7. Jiser
      I agree there! Seems to me there is allot of BS involved in applying for grad schemes. Though they offer a great deal should you get through. e.g. Relocation expenses, a dam good salary (for someone with limited experience), excellent development schemes, health care etc etc + the opportunity to meet lots of people of similar age to you and work in a big company.

      I for one certainly do not want to end up in a small I.T. business with just a bunch of middle aged men. Big companies offer social advantages etc which many others jobs you may do not. + More chances to meet women in nice big companies, if your single.

      But hey gotta face the rubbish questions/tests/interviews/presentations to get all the above.
    8. Sparky
      Actually it isn’t like that, well not for me anyway.

      I work for a small IT company and I’m the youngest guy there but I spend probably around 75% of my time out of the office at customer sites, meeting new customers or installing\migrating networks.

      Plenty of potential to meet women (don’t tell the wife!) and I also get invited to product demonstrations by resellers which is a good social event and also I get to see new products first hand.

      Don’t get me wrong, I’m sure ‘graduate’ type jobs are fine and do offer many good opportunities but don’t dismiss working for a smaller company if you want to progress your IT career and earn a good wage. 8)
    9. BosonMichael
      Doing what? Regardless of whether their salary is paid by the government or not, that doesn't automagically enable new graduates to do server administration. This simply means more people doing the lower-level work, causing even more of a log jam for entry-level folks to try to eventually "prove themselves worthy" of rising to the next level. For you guys who are trying to break into IT without a degree, this should be rather disturbing news.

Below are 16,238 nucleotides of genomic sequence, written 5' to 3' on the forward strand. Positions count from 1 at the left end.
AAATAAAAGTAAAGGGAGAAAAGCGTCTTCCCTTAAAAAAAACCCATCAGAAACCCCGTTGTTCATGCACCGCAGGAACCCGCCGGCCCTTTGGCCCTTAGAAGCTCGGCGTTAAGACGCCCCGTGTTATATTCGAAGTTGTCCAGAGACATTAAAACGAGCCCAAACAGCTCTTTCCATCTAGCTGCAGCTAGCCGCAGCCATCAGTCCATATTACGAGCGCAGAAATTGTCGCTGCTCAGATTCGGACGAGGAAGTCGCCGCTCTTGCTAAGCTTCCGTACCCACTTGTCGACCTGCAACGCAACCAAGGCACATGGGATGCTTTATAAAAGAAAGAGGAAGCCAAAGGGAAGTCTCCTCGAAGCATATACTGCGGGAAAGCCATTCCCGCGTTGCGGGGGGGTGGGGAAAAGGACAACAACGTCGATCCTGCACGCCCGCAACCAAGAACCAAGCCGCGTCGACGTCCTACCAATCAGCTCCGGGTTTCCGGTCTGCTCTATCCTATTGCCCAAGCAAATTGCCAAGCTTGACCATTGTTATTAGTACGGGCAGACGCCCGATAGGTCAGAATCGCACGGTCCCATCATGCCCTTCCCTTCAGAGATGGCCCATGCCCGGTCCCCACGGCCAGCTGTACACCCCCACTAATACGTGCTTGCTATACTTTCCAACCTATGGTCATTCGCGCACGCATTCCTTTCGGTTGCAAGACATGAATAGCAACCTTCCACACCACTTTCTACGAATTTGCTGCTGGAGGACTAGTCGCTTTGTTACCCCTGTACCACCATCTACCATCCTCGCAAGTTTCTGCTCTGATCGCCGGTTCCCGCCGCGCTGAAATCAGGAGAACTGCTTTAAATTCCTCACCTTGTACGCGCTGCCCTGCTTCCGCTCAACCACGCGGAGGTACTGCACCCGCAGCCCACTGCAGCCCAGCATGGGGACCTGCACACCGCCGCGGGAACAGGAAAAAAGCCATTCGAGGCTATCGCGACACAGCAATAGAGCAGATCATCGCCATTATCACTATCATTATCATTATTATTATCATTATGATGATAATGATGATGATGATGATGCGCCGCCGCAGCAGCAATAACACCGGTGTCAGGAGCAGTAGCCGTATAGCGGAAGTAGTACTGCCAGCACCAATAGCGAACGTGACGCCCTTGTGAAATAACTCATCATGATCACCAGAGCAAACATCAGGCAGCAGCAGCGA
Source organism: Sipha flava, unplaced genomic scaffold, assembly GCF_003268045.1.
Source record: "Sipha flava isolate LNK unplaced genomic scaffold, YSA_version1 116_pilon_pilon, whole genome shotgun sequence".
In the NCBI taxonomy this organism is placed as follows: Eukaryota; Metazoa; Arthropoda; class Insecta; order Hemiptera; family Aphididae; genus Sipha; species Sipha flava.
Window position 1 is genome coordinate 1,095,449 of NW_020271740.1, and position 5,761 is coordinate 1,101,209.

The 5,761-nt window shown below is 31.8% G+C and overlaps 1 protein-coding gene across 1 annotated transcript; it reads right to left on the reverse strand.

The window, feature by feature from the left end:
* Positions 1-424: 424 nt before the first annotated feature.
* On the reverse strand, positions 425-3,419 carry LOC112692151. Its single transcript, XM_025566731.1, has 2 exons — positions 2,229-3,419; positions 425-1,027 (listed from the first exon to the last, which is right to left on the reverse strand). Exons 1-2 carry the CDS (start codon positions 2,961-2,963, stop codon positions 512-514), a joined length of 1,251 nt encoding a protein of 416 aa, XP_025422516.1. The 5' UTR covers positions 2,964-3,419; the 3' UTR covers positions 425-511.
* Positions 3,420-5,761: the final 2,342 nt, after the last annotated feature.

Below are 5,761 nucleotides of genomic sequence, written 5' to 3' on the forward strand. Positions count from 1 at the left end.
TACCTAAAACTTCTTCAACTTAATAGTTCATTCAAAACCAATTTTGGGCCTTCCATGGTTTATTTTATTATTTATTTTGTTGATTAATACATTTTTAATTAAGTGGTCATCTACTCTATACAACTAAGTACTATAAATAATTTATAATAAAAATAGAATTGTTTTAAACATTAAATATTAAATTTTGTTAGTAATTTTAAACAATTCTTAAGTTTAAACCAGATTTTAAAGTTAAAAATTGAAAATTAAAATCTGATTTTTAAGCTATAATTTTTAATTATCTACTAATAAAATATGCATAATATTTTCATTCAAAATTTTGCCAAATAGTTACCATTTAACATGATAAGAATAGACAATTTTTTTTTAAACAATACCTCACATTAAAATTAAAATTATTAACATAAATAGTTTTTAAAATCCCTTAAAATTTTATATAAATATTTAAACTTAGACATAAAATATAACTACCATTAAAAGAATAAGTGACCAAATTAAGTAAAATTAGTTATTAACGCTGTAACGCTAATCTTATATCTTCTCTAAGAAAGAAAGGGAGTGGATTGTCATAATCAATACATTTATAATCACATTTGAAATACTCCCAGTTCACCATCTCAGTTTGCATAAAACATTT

10. GiddyG
      This reminds me of the good old days of the late 70s and early 80s, where there appeared to be too many grads and not enough jobs.

      Back then, I grabbed the bull by the horns, left school, got a job... and I am still with the same employer.

      I know Uni is supposed to be a wonderful experience but, in the current climate, I just wonder if it means 3 or 4 years study for a degree that will not get you a job.

      Perhaps it's better to leave school at 16 or 18, study/learn on the job, get the qualifications and progress that way.

      Anyway, I digress... :offtopic

      I agree, if I was someone trying to get into IT (or any profession) without a degree I would be worried. This gives those people at Uni an unfair advantage.
    11. dmarsh
      Surely it makes more sense to give the jobs to the people that have already trained and invested in their career ?

      Thats how the world works in general. Thats why doctors go to med school and lawyers take the bar exam.

      Makes no sense for a grad with 3 years training to sit unemployed while a untrained person gets the job. Anyone that has trained should get an advantage over those that haven't.

      People have got used to IT being an easy catch all career for people to jump into and make money, well it isn't that way anymore, nor should it be frankly.